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How to encourage cycling at schools with anti-cycling policies

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If your child's school is trying to ban or discourage cycling, this guide is designed to help overcome the most common barriers. It's mainly for parents, but we hope it'll also be useful for teachers, heads, governors, local authorities, after-school programmes and, of course, children.
Don't stop kids from cycling to school
Don't stop kids from cycling to school

4) How to convince your child’s school to allow cycling

  • Is there a problem? Does your child’s school discourage cycling through the prospectus and/or official announcements? Do they ban it outright? Do they ban cycles from school grounds? If your child is discouraged or not allowed to cycle to school, try to find out exactly what the problem is and – if possible – the reasons. You might find that writing to them is the only way of finding out for sure.
  • Discuss the situation with your child. What does your child want to do? Does he or she have any ideas about how to change things? Is your child concerned about being singled out? Find out what they want, how they feel about what you're doing, and involve them in any actions you take.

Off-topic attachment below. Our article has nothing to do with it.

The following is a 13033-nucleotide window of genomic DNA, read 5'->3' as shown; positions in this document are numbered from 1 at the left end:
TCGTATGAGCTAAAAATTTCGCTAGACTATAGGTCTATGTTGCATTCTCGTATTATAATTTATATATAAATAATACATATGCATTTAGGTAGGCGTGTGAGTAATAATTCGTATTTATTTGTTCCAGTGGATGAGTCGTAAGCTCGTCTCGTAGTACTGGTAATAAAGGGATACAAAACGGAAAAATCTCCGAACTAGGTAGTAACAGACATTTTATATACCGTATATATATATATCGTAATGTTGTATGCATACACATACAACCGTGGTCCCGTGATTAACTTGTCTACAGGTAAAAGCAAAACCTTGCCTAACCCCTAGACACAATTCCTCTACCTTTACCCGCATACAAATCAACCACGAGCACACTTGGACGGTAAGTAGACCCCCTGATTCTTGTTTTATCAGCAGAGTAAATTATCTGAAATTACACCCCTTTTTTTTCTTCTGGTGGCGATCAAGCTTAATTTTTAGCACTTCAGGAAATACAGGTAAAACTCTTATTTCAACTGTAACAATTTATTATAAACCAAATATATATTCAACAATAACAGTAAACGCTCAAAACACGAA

• Get other families involved. Identify other parents at your child’s school who want their children to be able to cycle. Ask them to help you approach the school. The more families requesting a change in school policy, the more difficult it becomes for the school to dismiss your request.
  • Be prepared to talk to parents who don’t support cycling to school. Listen, be respectful and try to address their concerns. But be ready to concede that there are some people who just aren’t interested in changing their minds. Don’t waste your energy on skirmishes that won’t help your cause.
  • Talk to the head teacher. You can begin the dialogue either in a face-to-face meeting or on the phone. It is possible that the school’s policy on cycling is out-dated or has not been well considered. Politely ask the head teacher why the school has the policy it does. Try to find out who made the decision, when, and if there was a specific incident or reason that prompted it.

    Try to understand the head teacher’s position, and respond gently and sensitively to his or her concerns. Even if you think they are being silly or dismissive, try your best to maintain a dialogue – not a confrontation. Remember that this policy may not be the head teacher’s decision - they may even be an ally, underneath it all!

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